Organizations deploy and manage multiple firewalls to protect their network from spyware, worms and trojans, as well as packet sniffing, hijacking, man-in-the-middle (MitM) attacks and injection attacks. However, firewalls are incredibly difficult to set up and manage because their policies are written in low-level, platform- or device-specific Syntax. Also, rules must be configured in a way that allows access to the average incoming and outgoing traffic without letting in malicious actors.

This means administrators must configure firewalls to not only consider IP addresses and corresponding details but also assess each IP to determine its legitimacy.

To further add to this complexity, malware, viruses and attack tactics are constantly evolving — if firewall policies are out of date, the firewalls themselves are essentially defenseless against the latest attack techniques. This means you need to regularly patch them as new threats evolve, rules expire or network configurations change.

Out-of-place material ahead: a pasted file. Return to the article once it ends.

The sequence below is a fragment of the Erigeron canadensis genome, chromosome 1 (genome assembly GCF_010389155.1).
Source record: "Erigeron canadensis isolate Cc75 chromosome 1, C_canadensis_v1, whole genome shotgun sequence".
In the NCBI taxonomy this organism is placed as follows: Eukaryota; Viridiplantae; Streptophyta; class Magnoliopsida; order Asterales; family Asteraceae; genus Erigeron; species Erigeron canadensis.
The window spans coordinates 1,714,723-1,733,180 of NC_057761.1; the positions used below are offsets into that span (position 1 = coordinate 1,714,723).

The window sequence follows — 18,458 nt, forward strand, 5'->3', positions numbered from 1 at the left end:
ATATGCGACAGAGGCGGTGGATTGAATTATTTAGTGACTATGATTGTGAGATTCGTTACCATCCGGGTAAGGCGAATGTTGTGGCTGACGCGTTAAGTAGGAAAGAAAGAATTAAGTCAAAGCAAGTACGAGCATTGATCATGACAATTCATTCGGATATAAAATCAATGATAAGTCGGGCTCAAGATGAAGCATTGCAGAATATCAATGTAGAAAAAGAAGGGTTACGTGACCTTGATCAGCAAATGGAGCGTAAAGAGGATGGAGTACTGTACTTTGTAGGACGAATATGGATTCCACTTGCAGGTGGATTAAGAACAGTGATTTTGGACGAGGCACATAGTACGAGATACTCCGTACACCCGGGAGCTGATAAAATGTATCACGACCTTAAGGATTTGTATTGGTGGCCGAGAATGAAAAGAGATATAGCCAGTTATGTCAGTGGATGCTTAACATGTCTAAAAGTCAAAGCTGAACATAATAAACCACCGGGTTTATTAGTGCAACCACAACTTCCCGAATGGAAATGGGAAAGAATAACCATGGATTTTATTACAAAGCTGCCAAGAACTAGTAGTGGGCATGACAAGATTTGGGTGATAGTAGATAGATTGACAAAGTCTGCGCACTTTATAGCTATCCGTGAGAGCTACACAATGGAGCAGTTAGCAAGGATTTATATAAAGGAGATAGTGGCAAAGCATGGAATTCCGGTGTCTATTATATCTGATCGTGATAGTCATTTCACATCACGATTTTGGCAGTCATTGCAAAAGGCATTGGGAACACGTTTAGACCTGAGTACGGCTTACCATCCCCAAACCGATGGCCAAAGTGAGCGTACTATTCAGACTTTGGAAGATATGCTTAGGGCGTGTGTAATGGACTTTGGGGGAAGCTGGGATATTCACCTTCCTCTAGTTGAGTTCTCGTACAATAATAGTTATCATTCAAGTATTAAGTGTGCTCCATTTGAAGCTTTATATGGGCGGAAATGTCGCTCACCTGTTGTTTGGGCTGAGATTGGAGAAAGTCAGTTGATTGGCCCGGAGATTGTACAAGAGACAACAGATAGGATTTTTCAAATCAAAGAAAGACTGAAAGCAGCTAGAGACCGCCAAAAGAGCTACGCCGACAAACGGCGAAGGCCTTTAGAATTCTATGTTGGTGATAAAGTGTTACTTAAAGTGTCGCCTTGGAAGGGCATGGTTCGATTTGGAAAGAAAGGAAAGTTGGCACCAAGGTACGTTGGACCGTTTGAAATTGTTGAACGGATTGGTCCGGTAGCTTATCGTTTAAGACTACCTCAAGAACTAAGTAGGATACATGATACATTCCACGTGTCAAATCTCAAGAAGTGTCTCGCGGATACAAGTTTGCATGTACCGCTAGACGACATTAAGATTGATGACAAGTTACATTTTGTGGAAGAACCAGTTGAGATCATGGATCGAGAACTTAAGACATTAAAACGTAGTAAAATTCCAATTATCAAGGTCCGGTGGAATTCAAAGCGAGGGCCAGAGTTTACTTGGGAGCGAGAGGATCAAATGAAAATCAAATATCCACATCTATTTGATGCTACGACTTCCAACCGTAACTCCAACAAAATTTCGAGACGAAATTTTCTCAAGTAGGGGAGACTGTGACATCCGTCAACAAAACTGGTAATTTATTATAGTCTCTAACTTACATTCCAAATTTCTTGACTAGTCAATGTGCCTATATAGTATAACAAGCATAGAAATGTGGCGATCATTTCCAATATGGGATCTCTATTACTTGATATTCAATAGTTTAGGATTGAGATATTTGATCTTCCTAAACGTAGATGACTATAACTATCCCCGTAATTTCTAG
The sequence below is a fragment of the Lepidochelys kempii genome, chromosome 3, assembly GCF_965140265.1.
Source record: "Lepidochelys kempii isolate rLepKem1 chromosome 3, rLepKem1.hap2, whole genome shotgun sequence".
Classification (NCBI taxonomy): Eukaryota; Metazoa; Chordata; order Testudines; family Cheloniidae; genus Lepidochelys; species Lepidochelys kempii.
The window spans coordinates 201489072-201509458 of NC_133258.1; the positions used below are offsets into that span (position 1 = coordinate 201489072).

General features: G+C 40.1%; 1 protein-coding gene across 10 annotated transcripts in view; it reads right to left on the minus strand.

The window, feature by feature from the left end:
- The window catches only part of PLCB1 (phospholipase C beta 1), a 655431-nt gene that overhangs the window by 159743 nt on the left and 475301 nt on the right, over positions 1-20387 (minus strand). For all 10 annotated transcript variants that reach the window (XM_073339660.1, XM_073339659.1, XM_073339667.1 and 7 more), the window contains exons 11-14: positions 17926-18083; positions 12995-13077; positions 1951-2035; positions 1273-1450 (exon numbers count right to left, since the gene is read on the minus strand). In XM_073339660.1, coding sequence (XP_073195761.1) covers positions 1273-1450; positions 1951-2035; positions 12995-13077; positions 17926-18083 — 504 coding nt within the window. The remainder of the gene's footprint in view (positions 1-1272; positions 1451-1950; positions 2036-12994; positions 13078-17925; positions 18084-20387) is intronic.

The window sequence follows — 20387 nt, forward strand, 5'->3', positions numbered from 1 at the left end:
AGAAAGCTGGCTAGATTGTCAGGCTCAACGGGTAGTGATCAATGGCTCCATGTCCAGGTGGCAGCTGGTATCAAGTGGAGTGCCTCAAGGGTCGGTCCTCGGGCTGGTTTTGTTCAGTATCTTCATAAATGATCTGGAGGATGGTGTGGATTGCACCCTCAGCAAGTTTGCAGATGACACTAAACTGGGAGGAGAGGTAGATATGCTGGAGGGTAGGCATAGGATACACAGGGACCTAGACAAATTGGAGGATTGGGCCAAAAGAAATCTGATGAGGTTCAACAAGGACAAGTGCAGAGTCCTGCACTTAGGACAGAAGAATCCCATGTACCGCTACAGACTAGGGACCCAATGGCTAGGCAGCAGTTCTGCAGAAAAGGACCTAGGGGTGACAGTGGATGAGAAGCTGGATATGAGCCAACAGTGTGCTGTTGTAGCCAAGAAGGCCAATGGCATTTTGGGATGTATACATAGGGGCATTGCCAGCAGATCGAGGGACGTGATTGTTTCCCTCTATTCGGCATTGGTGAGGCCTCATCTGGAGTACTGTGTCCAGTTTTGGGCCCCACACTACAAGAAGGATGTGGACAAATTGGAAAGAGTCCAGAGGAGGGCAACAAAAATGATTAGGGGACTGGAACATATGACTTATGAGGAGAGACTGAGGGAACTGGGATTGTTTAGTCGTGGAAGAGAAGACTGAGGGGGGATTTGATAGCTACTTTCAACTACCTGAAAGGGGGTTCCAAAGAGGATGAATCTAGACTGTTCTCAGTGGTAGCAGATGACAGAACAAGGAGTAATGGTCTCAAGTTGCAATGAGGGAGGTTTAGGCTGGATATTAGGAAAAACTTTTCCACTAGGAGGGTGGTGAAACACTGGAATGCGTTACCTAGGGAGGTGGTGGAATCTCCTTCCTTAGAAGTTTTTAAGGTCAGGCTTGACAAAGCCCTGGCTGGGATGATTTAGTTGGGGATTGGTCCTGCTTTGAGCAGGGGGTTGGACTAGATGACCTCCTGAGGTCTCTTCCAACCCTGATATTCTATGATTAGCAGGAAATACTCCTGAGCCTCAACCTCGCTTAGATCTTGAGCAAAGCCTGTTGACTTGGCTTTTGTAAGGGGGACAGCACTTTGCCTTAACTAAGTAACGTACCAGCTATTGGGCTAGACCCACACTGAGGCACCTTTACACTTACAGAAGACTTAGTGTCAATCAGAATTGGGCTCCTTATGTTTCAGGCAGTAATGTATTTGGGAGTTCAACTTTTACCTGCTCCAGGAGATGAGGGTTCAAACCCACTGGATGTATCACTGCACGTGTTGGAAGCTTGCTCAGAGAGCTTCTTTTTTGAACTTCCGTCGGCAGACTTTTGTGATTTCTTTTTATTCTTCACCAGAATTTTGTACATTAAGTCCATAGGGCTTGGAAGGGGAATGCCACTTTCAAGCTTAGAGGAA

Essentially, a firewall is only as efficient as its management, making firewall management crucial for the following reasons:

  1. It includes monitoring and logging the firewall’s activity to detect traffic filtering patterns, which can then be used to further strengthen existing firewall rules.
  2. It entails the assessment of firewall rules to eradicate conflicting rules, prevent legitimate traffic from getting blocked, and ultimately facilitate client conversion and business turnover.